The Five Lemma is a statement in category theory about certain conditions under which certain maps in exact sequences are isomorphisms. It has a few relatives like the 4 lemmas and maybe the Nine Lemma.

All of these have a few oddities: for instance they hold in any abelian category but also in the category of groups. The proofs are similar and involve chasing elements in an "obvious" way and so there is no difficulty in actually proving them. However the statement still seem arcane and unmotivated/random.

Given this, a couple of related questions:

  • Is there a general setting in which these lemma hold. This general setting should somehow involve both groups and abelian categories as special cases. Perhaps this setting is a Semi-Abelian Category?

  • Generalizing in another direction, are there more lemmas like them and is there a way to generate them/describe the set of them. In short, is there any way to make these lemmas seem less random?


1 Answer 1


Let me give you another point of view on the five lemma. If you have a commutative diagram of $R$-modules $$ \require{AMScd} \begin{CD} 0 @>>> A @>>> B @>>> C @>>> D @>>> E @>>> 0 \\ @. @VfVV @VgVV @VhVV @VjVV @VkVV \\ 0 @>>> A' @>>> B' @>>> C' @>>> D' @>>> E' @>>> 0 \\ \end{CD} $$ then by modifying it slightly, you can form a double complex. A double complex is a collection $E_{p,q}$ of R-modules indexed by $\mathbb{Z}^2$ together with differentials $d_v \colon E_{p,q} \to E_{p,q-1}$ and $d_h \colon E_{p,q} \to E_{p-1,q}$ such that $d_h^2=0$, $d_v^2=0$ and $d_h d_v + d_v d_h = 0$. That is, we have an $R$-module set on each point of the lattice of pairs of integers, with vertical and horizontal arrows such that each row and each column is a complex and each square anticommutes.

Anyway, we can transform our previous diagram into a double complex by setting: $$ \require{AMScd} \begin{CD} 0 @<<< 0 @<<< 0 @<<< 0 @<<< 0 @<<< 0 @<<< 0 \\ @VVV @VVV @VVV @VVV @VVV @VVV @VVV \\ 0 @<<< E @<<< D @<<< C @<<< B @<<< A @<<< 0 \\ @VVV @VkVV @V-jVV @VhVV @V-gVV @VfVV @VVV \\ 0 @<<< E' @<<< D' @<<< C' @<<< B' @<<< A' @<<< 0 \\ @VVV @VVV @VVV @VVV @VVV @VVV @VVV \\ 0 @<<< 0 @<<< 0 @<<< 0 @<<< 0 @<<< 0 @<<< 0 \\ \end{CD} $$ I am not drawing the whole diagram, which would be infinite, but the rest of entries would all be zero. I have not changed the horizontal maps, only two vertical maps so that the squares anticommute instead of commuting.

Bear with me a little more. A double complex gives rise to two spectral sequences. Without getting into a lot of detail of what these are, they are given by "pages" $E_{p,q}^n$ of $R$-modules indexed again by $\mathbb{Z}^2$, but there is one for each integer $n$. Moreover, each "page" has differentials $d_n \colon E_{p,q}^n \to E_{p-n,q+n-1}^n$ such that the page $n+1$ is the result of taking homology on the previous page. If, after some page all the differentials are zero, the process has ended and the spectral sequence has collapsed.

This is quite abstract, but let us do it in our example. What we have is the $E^0$ page and the differentials $d_0$ are our vertical arrows. If we assume $f$, $g$, $j$ and $k$ are isomorphisms, the page $E^1$ will be $$ \require{AMScd} \begin{CD} 0 @<<< 0 @<<< 0 @<<< 0 @<<< 0 @<<< 0 @<<< 0 \\ @. @. @. @. @. @. @. \\ 0 @<<< 0 @<<< 0 @<<< \text{Ker } h @<<< 0 @<<< 0 @<<< 0 \\ @. @. @. @. @. @. @. \\ 0 @<<< 0 @<<< 0 @<<< \text{Coker } h @<<< 0 @<<< 0 @<<< 0 \\ @. @. @. @. @. @. @. \\ 0 @<<< 0 @<<< 0 @<<< 0 @<<< 0 @<<< 0 @<<< 0 \\ \end{CD} $$ Now the differentials $d_1$ are precisely the horizontal arrows, which are all forced to be zero. The rest of differentials in other pages have to be zero too, because either the source or the target is zero. So the sequence collapses here.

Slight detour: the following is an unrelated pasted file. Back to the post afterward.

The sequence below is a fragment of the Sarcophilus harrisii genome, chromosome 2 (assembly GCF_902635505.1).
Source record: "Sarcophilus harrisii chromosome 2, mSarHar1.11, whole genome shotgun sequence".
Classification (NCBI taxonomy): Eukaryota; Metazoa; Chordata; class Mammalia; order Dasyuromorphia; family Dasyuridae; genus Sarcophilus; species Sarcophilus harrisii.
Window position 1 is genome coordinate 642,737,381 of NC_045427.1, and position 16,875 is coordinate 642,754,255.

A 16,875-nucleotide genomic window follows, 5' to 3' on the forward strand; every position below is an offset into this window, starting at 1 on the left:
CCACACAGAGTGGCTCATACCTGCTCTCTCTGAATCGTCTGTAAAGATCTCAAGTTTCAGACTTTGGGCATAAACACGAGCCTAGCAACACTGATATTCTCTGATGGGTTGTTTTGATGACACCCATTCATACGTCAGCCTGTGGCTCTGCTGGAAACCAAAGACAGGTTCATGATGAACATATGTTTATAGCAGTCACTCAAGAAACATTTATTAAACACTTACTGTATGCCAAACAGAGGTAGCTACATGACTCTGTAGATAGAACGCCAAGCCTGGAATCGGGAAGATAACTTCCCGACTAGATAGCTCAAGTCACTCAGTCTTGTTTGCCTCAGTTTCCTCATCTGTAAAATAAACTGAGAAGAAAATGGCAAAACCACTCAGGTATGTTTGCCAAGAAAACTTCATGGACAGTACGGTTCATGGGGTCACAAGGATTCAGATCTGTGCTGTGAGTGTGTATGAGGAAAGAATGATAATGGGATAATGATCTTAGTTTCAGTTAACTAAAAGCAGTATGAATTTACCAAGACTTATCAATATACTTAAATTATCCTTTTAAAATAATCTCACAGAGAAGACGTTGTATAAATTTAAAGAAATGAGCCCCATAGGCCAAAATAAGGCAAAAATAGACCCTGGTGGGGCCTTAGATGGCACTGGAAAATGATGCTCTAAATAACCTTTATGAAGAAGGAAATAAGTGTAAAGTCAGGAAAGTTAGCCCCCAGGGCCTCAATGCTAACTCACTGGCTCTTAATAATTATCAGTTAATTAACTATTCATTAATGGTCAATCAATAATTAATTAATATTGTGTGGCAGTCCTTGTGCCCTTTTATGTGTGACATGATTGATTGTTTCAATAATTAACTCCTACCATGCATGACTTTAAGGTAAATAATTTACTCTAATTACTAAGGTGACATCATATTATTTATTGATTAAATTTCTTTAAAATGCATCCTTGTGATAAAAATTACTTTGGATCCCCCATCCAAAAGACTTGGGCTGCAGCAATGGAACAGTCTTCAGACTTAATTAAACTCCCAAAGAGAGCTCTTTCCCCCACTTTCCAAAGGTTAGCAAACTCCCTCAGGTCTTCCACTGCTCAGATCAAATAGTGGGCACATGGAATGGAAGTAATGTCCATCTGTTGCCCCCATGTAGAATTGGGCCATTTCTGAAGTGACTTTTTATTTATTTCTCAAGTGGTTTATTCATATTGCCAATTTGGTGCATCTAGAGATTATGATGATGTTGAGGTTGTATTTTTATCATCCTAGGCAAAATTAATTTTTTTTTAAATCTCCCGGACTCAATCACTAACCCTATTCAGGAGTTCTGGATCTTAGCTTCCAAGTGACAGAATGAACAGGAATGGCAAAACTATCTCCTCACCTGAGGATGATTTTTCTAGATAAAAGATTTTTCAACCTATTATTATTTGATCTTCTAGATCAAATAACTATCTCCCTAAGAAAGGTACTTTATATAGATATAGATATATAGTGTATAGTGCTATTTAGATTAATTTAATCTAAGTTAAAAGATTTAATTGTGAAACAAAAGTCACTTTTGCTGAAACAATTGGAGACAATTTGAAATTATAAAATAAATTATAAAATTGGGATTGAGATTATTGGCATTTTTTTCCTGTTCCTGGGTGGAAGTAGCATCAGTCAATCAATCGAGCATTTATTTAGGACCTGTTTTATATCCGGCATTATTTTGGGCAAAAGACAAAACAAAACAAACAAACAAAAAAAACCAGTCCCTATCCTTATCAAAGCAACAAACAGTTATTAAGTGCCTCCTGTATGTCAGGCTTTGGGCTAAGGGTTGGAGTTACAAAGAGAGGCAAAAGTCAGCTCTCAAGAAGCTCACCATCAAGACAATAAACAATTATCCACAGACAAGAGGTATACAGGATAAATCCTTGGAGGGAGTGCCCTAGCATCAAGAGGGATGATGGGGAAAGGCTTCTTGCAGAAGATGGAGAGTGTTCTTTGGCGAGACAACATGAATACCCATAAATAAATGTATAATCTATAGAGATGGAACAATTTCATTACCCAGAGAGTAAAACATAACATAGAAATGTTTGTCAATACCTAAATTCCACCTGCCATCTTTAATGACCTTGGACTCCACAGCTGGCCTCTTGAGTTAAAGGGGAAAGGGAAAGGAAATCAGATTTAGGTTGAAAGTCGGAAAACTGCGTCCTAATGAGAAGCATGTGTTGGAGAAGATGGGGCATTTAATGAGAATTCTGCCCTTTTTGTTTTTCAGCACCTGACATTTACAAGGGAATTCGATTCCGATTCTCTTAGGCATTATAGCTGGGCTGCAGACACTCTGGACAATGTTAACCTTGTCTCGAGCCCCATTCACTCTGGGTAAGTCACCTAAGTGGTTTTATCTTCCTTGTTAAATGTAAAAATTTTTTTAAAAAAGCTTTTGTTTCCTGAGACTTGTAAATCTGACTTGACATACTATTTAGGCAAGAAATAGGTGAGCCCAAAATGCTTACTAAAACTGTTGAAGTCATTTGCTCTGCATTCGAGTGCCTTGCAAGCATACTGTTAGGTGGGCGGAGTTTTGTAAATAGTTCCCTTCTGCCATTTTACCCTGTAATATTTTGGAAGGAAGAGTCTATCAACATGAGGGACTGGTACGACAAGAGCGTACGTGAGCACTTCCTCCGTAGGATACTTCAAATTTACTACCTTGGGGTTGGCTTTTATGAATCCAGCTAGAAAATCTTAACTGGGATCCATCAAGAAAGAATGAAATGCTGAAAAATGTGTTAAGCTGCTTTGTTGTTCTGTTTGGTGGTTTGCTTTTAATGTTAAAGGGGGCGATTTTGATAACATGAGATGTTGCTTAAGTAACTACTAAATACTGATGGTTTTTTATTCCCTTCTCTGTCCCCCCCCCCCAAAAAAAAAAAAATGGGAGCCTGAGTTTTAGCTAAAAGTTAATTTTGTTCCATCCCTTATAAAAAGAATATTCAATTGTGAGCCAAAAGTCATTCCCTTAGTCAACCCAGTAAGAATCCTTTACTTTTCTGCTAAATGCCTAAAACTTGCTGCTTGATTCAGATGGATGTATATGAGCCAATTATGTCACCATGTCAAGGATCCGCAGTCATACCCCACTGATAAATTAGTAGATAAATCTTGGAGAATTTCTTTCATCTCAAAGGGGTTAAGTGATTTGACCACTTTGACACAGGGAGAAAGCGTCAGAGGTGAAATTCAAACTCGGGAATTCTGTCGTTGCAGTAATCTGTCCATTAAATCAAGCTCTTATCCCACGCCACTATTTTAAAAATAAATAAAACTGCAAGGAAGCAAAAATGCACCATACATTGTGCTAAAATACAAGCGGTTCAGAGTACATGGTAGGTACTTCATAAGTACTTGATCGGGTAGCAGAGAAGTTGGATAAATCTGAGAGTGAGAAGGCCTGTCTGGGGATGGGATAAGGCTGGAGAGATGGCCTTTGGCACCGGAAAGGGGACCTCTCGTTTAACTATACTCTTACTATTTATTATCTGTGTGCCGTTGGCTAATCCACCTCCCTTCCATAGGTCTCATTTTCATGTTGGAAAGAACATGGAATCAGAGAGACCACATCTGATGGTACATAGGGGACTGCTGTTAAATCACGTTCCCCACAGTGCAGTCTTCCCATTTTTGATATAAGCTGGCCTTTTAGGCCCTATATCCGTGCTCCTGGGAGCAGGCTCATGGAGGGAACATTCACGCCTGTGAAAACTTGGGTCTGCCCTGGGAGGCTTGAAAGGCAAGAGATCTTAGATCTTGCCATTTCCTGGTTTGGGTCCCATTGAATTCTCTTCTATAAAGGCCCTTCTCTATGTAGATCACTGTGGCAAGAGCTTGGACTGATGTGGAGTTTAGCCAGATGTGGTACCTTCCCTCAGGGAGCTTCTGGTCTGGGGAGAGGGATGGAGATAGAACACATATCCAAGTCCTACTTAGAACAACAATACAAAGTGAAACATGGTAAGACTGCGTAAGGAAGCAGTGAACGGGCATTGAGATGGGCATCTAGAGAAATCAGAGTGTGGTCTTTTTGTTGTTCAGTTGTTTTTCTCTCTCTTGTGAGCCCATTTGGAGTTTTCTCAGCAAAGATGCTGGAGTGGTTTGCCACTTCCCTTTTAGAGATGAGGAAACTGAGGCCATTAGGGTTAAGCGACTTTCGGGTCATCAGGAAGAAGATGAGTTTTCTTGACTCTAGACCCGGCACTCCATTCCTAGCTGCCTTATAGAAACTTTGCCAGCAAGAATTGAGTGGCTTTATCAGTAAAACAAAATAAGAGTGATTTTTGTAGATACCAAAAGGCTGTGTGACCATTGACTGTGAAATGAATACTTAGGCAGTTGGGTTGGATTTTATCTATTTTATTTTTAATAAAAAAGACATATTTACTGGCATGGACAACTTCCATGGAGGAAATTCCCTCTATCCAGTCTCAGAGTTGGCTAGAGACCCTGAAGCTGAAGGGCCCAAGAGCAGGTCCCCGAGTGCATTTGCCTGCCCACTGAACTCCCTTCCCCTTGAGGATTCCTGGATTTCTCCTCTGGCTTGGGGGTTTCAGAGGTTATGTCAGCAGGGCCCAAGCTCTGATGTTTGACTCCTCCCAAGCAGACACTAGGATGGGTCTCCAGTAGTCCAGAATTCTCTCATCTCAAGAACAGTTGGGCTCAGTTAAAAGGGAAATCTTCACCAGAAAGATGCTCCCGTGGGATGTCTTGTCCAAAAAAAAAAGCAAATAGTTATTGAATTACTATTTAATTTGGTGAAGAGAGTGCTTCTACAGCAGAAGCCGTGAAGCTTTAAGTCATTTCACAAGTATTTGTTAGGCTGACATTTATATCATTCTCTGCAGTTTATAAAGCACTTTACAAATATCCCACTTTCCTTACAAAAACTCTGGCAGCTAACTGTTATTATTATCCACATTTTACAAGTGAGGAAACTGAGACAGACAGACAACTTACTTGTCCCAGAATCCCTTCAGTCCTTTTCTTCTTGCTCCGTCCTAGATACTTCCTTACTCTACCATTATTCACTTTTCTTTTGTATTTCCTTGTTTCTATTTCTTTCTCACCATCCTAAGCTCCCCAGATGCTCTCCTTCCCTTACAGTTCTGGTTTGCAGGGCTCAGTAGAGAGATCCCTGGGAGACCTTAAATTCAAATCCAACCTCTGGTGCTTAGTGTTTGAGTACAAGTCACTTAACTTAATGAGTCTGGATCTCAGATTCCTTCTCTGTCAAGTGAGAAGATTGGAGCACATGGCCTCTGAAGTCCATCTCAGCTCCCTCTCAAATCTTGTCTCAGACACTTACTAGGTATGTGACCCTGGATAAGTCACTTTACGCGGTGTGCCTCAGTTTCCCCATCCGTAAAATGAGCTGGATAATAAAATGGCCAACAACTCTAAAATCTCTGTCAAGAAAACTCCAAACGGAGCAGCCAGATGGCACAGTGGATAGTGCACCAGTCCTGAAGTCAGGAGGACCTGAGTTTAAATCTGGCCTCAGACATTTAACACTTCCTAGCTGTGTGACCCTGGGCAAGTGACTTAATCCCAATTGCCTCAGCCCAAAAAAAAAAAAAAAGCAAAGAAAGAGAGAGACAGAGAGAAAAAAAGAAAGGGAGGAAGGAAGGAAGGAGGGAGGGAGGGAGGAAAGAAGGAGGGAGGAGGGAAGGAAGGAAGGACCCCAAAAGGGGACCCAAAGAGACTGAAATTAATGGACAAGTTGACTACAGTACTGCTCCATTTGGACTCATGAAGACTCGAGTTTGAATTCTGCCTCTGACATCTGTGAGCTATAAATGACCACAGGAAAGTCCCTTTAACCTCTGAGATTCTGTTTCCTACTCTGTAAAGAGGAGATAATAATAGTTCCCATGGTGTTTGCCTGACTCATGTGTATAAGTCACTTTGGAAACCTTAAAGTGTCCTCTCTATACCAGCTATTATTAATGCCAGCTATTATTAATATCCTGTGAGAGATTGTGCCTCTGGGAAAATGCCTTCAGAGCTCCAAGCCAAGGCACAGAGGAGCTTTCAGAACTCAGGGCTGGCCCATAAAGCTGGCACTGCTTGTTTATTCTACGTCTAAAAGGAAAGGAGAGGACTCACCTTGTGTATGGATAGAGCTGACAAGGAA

Now we can use the symmetry of $p$ and $q$ and there is a spectral sequence with the same initial $E^0$ page, but the differentials $d_0$ are the horizontal maps. Since by assumption, the two rows are exact, the homology at each term is zero and so the $E^1$ page is identically zero. So the rest of differentials have to vanish since everything is zero, and so the sequence collapses here.

Both exact sequences compute the same thing (I am not entering into details of what they are computing), so they have to give the same result. In this case, this implies that the kernel and cokernel of $h$ is zero, that is, $h$ is an isomorphism.

With similar setup, one can prove the nine lemma, the snake lemma, etc. and you can produce you own lemmas with appropriate double complexes. This process works in any abelian category.

While this is not a complete answer to your questions, I think it shows that these lemmas are not random, they are a result of considerations with spectral sequences of double complexes.

  • $\begingroup$ This was the first thing I saw with spectral sequences that made me jump up and say "Wow, that's kinda neat!" Everything before that had been some long and subtle calculation, this as actually striking. It is worth noting that by being a little more careful here, you can prove the stronger version of the 5-lemma where not everything is an iso. You don't need everything to be zero, just the diagonals through the center column in the $E^{\infty}$ page. If you know spectral sequences, finding the right conditions to make this happen is not too hard. $\endgroup$
    – Aaron
    May 19, 2016 at 4:24
  • $\begingroup$ Yes, you can prove the stronger version this way too and it is a great exercise. I did this version because I thought it was more transparent as a first introduction to using spectral sequences. $\endgroup$
    – Goa'uld
    May 19, 2016 at 12:50

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